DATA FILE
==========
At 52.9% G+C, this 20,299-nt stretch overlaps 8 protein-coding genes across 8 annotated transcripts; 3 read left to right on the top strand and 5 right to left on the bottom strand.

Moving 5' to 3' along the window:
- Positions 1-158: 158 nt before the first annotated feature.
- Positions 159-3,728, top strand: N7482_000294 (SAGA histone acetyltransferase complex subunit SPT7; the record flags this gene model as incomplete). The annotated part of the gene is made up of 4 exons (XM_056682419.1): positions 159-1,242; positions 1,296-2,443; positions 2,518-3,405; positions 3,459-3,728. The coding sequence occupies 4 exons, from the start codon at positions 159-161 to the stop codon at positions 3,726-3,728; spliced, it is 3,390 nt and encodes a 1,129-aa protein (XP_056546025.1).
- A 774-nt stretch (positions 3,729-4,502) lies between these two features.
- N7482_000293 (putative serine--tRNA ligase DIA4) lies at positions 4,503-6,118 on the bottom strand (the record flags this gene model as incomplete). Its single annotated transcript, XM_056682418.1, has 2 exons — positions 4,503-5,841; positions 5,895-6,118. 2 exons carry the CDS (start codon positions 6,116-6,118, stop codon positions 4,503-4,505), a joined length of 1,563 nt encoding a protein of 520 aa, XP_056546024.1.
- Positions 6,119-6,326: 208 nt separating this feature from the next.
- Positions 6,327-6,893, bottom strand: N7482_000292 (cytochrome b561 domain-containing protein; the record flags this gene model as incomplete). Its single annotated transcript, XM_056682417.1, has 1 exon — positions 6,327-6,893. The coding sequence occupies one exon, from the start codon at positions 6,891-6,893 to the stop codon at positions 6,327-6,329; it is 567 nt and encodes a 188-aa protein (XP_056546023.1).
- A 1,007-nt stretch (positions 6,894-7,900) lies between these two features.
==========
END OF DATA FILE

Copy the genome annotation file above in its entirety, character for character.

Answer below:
At 52.9% G+C, this 20,299-nt stretch overlaps 8 protein-coding genes across 8 annotated transcripts; 3 read left to right on the top strand and 5 right to left on the bottom strand.

Moving 5' to 3' along the window:
- Positions 1-158: 158 nt before the first annotated feature.
- Positions 159-3,728, top strand: N7482_000294 (SAGA histone acetyltransferase complex subunit SPT7; the record flags this gene model as incomplete). The annotated part of the gene is made up of 4 exons (XM_056682419.1): positions 159-1,242; positions 1,296-2,443; positions 2,518-3,405; positions 3,459-3,728. The coding sequence occupies 4 exons, from the start codon at positions 159-161 to the stop codon at positions 3,726-3,728; spliced, it is 3,390 nt and encodes a 1,129-aa protein (XP_056546025.1).
- A 774-nt stretch (positions 3,729-4,502) lies between these two features.
- N7482_000293 (putative serine--tRNA ligase DIA4) lies at positions 4,503-6,118 on the bottom strand (the record flags this gene model as incomplete). Its single annotated transcript, XM_056682418.1, has 2 exons — positions 4,503-5,841; positions 5,895-6,118. 2 exons carry the CDS (start codon positions 6,116-6,118, stop codon positions 4,503-4,505), a joined length of 1,563 nt encoding a protein of 520 aa, XP_056546024.1.
- Positions 6,119-6,326: 208 nt separating this feature from the next.
- Positions 6,327-6,893, bottom strand: N7482_000292 (cytochrome b561 domain-containing protein; the record flags this gene model as incomplete). Its single annotated transcript, XM_056682417.1, has 1 exon — positions 6,327-6,893. The coding sequence occupies one exon, from the start codon at positions 6,891-6,893 to the stop codon at positions 6,327-6,329; it is 567 nt and encodes a 188-aa protein (XP_056546023.1).
- A 1,007-nt stretch (positions 6,894-7,900) lies between these two features.